Two of the Printz Awards for young adult fiction went to British authors -- Maggot Moon by Sally Gardner received an Honor award and Midwinter Blood by Marcus Sedgwick received the Printz medal.

Several of the Pura Belpre awards have global connections, especially for the Illustrator awards. Maria Had a Little Llama by Angela Dominquez has a Peruvian setting for this well-known nursery rhyme. Nino Wrestles the World by Yuyi Morales is based in Mexican lucha libre traditions and Pancho Rabbit and the Coyote is written and illustrated by Duncan Tonatiuh from Mexico City.  Margarita Engle's Lightning Dreamer:  Cuba's Greatest Abolitionist received an Honor for text.

The Caldecott honor books include Journey by Aaron Becker, a wordless fantasy of imaginary adventures that incorporates nods to global connections across Europe and Japan.  Mr. Wuffles by David Wiesner has an "other" world connection through the alien spaceship that lands in the kitchen and becomes the cat's toy.  What will be of interest is that Wiesner created languages for the aliens and the insects, both spoken and written, as well as visual pictographs to record their travails with the dangerous cat.  Kathy Short served on this committee.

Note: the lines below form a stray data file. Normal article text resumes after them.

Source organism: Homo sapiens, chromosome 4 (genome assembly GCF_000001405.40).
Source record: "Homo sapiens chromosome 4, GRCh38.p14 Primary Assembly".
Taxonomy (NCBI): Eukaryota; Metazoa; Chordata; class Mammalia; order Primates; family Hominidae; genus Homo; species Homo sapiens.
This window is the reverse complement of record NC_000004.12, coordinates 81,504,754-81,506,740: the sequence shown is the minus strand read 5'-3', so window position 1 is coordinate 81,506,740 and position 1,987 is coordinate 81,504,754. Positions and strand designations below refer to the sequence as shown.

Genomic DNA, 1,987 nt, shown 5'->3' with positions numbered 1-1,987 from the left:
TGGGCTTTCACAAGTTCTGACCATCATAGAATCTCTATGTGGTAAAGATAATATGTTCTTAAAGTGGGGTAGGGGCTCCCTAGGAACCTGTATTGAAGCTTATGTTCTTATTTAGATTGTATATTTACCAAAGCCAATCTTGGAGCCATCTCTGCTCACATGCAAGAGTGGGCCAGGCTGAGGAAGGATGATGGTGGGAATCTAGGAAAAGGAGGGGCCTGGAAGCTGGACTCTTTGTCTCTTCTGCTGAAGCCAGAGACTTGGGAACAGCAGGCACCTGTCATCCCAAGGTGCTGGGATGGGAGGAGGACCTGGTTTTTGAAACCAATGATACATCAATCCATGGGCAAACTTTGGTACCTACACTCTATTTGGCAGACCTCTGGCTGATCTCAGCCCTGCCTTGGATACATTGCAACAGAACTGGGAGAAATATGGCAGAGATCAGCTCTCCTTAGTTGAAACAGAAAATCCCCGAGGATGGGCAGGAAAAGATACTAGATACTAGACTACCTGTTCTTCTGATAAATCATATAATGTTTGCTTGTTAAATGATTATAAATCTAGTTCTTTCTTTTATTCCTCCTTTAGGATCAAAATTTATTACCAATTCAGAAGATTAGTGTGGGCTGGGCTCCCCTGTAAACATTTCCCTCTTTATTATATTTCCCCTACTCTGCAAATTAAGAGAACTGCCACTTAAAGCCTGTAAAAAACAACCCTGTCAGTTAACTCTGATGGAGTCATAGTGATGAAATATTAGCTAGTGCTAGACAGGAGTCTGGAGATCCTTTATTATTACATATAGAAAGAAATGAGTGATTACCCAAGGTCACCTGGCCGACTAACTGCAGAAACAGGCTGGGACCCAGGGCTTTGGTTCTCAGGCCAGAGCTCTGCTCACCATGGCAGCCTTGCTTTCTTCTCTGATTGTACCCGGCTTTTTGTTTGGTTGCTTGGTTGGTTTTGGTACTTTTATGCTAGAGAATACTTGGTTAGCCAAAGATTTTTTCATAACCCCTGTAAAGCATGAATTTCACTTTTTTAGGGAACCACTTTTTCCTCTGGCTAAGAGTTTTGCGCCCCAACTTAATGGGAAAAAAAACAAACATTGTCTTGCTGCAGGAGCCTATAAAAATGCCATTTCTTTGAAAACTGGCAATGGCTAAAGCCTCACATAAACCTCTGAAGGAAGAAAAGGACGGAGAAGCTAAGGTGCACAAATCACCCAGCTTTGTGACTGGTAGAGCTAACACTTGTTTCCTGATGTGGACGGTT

Two USBBY members, Doris Gebel and Linda Pavonetti, served on the Batchelder Award Committee, given to publishers for books first published in another country and language and then translated to English in the U.S.  The Batchelder Awards include The Bathing Costume, My Father's Arms are a Boat, and The War Within These Walls as Honor Books, and Mister Orange as the award winner.  Linda Pavonetti has written
a short message about her impressions of these books and the award.
The ALA press release with all the awards.
I know I was sort of blown away by all those international connections! So, if  you want to stay in the loop surrounding international literature for children and teens, sign up and I'll be happy to share.